The pace of the spread of COVID-19 had slowed across America. Increases in daily fatal and confirmed cases are still about half what they were seven weeks ago. Nevertheless, 561,775 Americans have died, which is about 20% of the world’s total. Confirmed cases have reached 31,056,277, or about 23% of the global number. Hospitalizations, which were over 100,000 a day during the peak wave, dropped into the thousands. However, the U.S. Department of Health & Human Services reports they have begun to rise again in more than half the states. By one commonly used measure, almost half the new cases are in just five states.
The pace of the spread of the disease remains in part a race between vaccinations and the rising number of potentially dangerous variants. So far, 33% of the adult population has received at least one dose of vaccine and 19% are fully vaccinated. While the Pfizer and Moderna vaccines require two shots, the one from Johnson & Johnson requires just a single dose. According to The New York Times, 219,194,215 doses have been delivered in the United States and 168,592,075 of them have been administered.
Variants of the disease are among the dangers epidemiologist and public health officials worry about. At least one, first identified in the United Kingdom, could soon account for most new U.S. cases. This variant also could be more deadly. The Centers for Disease Control and Prevention (CDC) currently tracks three variants for the public. They have been found in all 50 states, and a number of other variants have emerged that the CDC does not report on to the public.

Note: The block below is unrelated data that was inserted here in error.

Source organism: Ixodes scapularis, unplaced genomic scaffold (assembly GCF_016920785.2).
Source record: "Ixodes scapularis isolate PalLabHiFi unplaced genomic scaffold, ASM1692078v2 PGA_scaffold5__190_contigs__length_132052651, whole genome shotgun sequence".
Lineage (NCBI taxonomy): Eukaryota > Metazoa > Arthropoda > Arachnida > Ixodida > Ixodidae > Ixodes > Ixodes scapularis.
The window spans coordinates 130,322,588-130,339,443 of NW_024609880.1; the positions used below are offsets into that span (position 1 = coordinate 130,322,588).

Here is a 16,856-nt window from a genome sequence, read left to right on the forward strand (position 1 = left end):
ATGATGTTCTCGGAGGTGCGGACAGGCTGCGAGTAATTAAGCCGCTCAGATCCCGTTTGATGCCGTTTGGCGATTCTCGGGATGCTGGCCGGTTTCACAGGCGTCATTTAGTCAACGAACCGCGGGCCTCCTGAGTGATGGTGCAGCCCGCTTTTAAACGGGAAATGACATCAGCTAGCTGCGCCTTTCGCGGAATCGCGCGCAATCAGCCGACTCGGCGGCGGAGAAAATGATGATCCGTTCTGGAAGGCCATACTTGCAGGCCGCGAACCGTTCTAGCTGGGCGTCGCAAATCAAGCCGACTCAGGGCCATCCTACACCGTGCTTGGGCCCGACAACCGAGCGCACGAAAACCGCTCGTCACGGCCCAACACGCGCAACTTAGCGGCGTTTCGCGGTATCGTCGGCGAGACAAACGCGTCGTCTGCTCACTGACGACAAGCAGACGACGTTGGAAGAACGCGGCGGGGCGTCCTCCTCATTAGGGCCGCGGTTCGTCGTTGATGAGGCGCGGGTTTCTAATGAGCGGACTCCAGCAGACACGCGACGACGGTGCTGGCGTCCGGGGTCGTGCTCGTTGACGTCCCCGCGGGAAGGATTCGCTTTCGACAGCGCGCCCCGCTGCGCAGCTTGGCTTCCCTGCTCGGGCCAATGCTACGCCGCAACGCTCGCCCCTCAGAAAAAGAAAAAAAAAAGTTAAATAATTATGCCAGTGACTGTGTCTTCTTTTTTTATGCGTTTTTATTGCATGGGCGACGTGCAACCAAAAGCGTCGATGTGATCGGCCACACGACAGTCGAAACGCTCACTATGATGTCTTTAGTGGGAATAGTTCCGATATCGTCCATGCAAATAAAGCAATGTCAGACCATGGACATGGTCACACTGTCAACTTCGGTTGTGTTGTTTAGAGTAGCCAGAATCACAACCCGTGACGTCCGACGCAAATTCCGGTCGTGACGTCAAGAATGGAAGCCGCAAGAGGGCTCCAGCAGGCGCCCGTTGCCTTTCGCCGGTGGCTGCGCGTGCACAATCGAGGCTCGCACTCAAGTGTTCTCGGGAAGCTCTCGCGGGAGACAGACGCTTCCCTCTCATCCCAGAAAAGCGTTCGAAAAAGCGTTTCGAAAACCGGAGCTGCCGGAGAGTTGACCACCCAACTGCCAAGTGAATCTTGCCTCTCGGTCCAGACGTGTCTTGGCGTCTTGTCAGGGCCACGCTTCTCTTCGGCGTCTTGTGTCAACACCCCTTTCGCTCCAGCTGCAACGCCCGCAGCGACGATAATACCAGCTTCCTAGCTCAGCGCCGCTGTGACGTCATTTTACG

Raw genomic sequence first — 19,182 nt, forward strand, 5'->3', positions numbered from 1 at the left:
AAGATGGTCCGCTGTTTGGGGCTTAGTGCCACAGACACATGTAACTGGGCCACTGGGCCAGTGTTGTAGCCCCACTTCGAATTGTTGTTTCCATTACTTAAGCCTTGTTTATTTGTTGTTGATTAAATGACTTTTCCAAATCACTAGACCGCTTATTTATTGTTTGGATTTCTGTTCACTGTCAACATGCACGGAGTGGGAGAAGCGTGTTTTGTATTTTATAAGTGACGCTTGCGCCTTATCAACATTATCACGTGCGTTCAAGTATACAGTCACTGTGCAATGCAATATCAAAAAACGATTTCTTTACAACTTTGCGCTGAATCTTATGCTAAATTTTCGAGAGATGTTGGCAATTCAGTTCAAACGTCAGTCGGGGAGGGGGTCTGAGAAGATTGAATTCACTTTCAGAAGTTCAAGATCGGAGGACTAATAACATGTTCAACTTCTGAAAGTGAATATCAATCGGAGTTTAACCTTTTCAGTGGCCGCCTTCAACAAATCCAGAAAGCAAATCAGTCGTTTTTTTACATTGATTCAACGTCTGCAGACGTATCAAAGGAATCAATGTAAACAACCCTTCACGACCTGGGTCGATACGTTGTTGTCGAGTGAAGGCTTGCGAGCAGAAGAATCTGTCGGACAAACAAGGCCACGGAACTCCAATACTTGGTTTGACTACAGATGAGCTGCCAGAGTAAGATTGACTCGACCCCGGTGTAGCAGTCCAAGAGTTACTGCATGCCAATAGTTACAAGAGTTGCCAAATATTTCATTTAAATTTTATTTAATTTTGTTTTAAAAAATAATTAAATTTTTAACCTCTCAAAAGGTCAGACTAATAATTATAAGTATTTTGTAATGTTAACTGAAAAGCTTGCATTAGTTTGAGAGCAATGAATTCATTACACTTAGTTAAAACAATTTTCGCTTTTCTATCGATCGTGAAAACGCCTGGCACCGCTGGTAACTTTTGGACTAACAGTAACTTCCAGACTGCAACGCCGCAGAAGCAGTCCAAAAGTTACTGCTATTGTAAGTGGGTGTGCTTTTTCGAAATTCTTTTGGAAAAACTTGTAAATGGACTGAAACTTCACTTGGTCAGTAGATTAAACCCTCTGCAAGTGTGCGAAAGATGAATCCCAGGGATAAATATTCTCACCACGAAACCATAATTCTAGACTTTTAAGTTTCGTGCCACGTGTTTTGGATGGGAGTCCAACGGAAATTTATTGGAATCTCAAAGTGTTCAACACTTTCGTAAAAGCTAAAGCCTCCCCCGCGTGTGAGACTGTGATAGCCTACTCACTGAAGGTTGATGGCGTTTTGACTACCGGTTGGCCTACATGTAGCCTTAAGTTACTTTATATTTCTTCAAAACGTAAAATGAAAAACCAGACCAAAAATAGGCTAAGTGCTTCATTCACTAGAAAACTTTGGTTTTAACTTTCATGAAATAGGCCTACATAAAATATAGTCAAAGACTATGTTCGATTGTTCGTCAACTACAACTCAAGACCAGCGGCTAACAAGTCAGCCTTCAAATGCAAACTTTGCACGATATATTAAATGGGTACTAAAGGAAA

Additionally, much of the country has “opened up,” which has caused worries that there will be a fourth wave of the disease. Just two weeks ago, the nation’s newspapers were filled with reports of large college parties in Florida with hundreds of people in close proximity without masks. More people flew over the Easter weekend than any other weekend since the start of the pandemic. This kind of activity has led to public health officials predicting that fourth wave.
According to a New York Post analysis of new COVID-19 cases, there were approximately 452,000 of them in America between March 29 and April 4. The paper used information from Johns Hopkins for its analysis. Of these, approximately 198,000, or 44%, were in New York, Michigan, Florida, Pennsylvania and New Jersey. New York accounted for about 53,000, while Michigan accounted for about 47,000 and Florida for about 38,000. Pennsylvania and New Jersey each accounted for slightly less than 30,000, according to the study.
While COVID-19’s worst spread and death toll have moved from state to state, county to county and city to city over the past 15 months, the analysis shows the extent to which these hotspots have appeared in a small number of places. It is still an open question whether the increase in these states is the start of another wave of the pandemic.
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